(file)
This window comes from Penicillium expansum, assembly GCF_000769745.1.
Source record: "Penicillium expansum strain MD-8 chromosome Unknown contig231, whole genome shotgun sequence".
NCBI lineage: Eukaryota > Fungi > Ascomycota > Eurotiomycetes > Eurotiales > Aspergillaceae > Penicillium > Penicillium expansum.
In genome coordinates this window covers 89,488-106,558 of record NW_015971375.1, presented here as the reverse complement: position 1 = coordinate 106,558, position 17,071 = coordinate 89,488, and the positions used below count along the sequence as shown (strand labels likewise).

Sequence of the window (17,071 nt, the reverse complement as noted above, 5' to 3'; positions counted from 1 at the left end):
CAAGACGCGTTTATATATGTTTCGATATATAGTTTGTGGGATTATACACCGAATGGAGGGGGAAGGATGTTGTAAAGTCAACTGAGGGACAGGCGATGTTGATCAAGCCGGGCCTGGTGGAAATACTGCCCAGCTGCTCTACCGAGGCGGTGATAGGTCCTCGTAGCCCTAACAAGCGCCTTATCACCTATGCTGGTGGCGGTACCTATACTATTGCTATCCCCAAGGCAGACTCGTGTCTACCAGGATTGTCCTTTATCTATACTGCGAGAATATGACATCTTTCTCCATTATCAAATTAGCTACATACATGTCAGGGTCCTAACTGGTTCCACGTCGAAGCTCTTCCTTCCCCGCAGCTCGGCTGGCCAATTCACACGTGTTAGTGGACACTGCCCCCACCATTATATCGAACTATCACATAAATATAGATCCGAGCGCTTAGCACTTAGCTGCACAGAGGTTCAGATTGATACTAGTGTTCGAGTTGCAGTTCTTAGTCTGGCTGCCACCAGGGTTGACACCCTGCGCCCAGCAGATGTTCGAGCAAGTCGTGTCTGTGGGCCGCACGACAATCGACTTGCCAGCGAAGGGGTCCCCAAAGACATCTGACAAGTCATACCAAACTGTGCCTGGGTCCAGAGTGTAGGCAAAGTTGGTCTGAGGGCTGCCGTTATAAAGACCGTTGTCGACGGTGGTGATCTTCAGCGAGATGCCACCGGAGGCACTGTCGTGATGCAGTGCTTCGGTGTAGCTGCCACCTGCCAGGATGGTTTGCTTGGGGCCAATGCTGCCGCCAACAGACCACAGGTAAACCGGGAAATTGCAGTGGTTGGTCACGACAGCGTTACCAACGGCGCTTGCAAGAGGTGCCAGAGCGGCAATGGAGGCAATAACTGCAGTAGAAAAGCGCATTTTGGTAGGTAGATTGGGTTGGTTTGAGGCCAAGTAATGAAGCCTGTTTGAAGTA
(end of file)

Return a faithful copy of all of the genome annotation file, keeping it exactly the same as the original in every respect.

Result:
This window comes from Penicillium expansum, assembly GCF_000769745.1.
Source record: "Penicillium expansum strain MD-8 chromosome Unknown contig231, whole genome shotgun sequence".
NCBI lineage: Eukaryota > Fungi > Ascomycota > Eurotiomycetes > Eurotiales > Aspergillaceae > Penicillium > Penicillium expansum.
In genome coordinates this window covers 89,488-106,558 of record NW_015971375.1, presented here as the reverse complement: position 1 = coordinate 106,558, position 17,071 = coordinate 89,488, and the positions used below count along the sequence as shown (strand labels likewise).

Sequence of the window (17,071 nt, the reverse complement as noted above, 5' to 3'; positions counted from 1 at the left end):
CAAGACGCGTTTATATATGTTTCGATATATAGTTTGTGGGATTATACACCGAATGGAGGGGGAAGGATGTTGTAAAGTCAACTGAGGGACAGGCGATGTTGATCAAGCCGGGCCTGGTGGAAATACTGCCCAGCTGCTCTACCGAGGCGGTGATAGGTCCTCGTAGCCCTAACAAGCGCCTTATCACCTATGCTGGTGGCGGTACCTATACTATTGCTATCCCCAAGGCAGACTCGTGTCTACCAGGATTGTCCTTTATCTATACTGCGAGAATATGACATCTTTCTCCATTATCAAATTAGCTACATACATGTCAGGGTCCTAACTGGTTCCACGTCGAAGCTCTTCCTTCCCCGCAGCTCGGCTGGCCAATTCACACGTGTTAGTGGACACTGCCCCCACCATTATATCGAACTATCACATAAATATAGATCCGAGCGCTTAGCACTTAGCTGCACAGAGGTTCAGATTGATACTAGTGTTCGAGTTGCAGTTCTTAGTCTGGCTGCCACCAGGGTTGACACCCTGCGCCCAGCAGATGTTCGAGCAAGTCGTGTCTGTGGGCCGCACGACAATCGACTTGCCAGCGAAGGGGTCCCCAAAGACATCTGACAAGTCATACCAAACTGTGCCTGGGTCCAGAGTGTAGGCAAAGTTGGTCTGAGGGCTGCCGTTATAAAGACCGTTGTCGACGGTGGTGATCTTCAGCGAGATGCCACCGGAGGCACTGTCGTGATGCAGTGCTTCGGTGTAGCTGCCACCTGCCAGGATGGTTTGCTTGGGGCCAATGCTGCCGCCAACAGACCACAGGTAAACCGGGAAATTGCAGTGGTTGGTCACGACAGCGTTACCAACGGCGCTTGCAAGAGGTGCCAGAGCGGCAATGGAGGCAATAACTGCAGTAGAAAAGCGCATTTTGGTAGGTAGATTGGGTTGGTTTGAGGCCAAGTAATGAAGCCTGTTTGAAGTA